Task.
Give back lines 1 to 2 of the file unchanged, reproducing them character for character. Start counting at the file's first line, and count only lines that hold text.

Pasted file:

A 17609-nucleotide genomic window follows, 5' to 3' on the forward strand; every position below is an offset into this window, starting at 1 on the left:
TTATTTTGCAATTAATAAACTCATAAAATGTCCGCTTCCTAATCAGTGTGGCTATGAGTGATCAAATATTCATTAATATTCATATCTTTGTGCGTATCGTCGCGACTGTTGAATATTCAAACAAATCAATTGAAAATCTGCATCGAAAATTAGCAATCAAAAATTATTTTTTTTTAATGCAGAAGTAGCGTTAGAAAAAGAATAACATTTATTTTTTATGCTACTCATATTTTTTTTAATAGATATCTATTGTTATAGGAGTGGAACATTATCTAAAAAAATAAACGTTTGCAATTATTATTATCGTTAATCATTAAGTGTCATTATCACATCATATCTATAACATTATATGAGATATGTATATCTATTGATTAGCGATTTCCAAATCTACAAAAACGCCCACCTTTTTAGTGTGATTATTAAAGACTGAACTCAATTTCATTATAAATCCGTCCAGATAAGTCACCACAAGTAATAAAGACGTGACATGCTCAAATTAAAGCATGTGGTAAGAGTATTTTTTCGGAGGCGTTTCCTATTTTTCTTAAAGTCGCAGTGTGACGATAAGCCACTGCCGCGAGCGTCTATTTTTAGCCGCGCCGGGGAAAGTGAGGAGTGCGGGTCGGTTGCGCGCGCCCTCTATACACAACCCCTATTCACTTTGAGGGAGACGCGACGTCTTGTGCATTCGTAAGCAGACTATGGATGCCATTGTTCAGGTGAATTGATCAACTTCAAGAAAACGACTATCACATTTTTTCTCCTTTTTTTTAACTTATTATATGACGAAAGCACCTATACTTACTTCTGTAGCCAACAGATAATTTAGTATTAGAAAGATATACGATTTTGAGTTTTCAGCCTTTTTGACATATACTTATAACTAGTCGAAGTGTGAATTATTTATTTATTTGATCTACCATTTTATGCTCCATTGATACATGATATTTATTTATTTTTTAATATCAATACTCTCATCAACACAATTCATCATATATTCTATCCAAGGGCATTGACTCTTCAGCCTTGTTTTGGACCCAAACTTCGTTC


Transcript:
A 17609-nucleotide genomic window follows, 5' to 3' on the forward strand; every position below is an offset into this window, starting at 1 on the left:
TTATTTTGCAATTAATAAACTCATAAAATGTCCGCTTCCTAATCAGTGTGGCTATGAGTGATCAAATATTCATTAATATTCATATCTTTGTGCGTATCGTCGCGACTGTTGAATATTCAAACAAATCAATTGAAAATCTGCATCGAAAATTAGCAATCAAAAATTATTTTTTTTTAATGCAGAAGTAGCGTTAGAAAAAGAATAACATTTATTTTTTATGCTACTCATATTTTTTTTAATAGATATCTATTGTTATAGGAGTGGAACATTATCTAAAAAAATAAACGTTTGCAATTATTATTATCGTTAATCATTAAGTGTCATTATCACATCATATCTATAACATTATATGAGATATGTATATCTATTGATTAGCGATTTCCAAATCTACAAAAACGCCCACCTTTTTAGTGTGATTATTAAAGACTGAACTCAATTTCATTATAAATCCGTCCAGATAAGTCACCACAAGTAATAAAGACGTGACATGCTCAAATTAAAGCATGTGGTAAGAGTATTTTTTCGGAGGCGTTTCCTATTTTTCTTAAAGTCGCAGTGTGACGATAAGCCACTGCCGCGAGCGTCTATTTTTAGCCGCGCCGGGGAAAGTGAGGAGTGCGGGTCGGTTGCGCGCGCCCTCTATACACAACCCCTATTCACTTTGAGGGAGACGCGACGTCTTGTGCATTCGTAAGCAGACTATGGATGCCATTGTTCAGGTGAATTGATCAACTTCAAGAAAACGACTATCACATTTTTTCTCCTTTTTTTTAACTTATTATATGACGAAAGCACCTATACTTACTTCTGTAGCCAACAGATAATTTAGTATTAGAAAGATATACGATTTTGAGTTTTCAGCCTTTTTGACATATACTTATAACTAGTCGAAGTGTGAATTATTTATTTATTTGATCTACCATTTTATGCTCCATTGATACATGATATTTATTTATTTTTTAATATCAATACTCTCATCAACACAATTCATCATATATTCTATCCAAGGGCATTGACTCTTCAGCCTTGTTTTGGACCCAAACTTCGTTC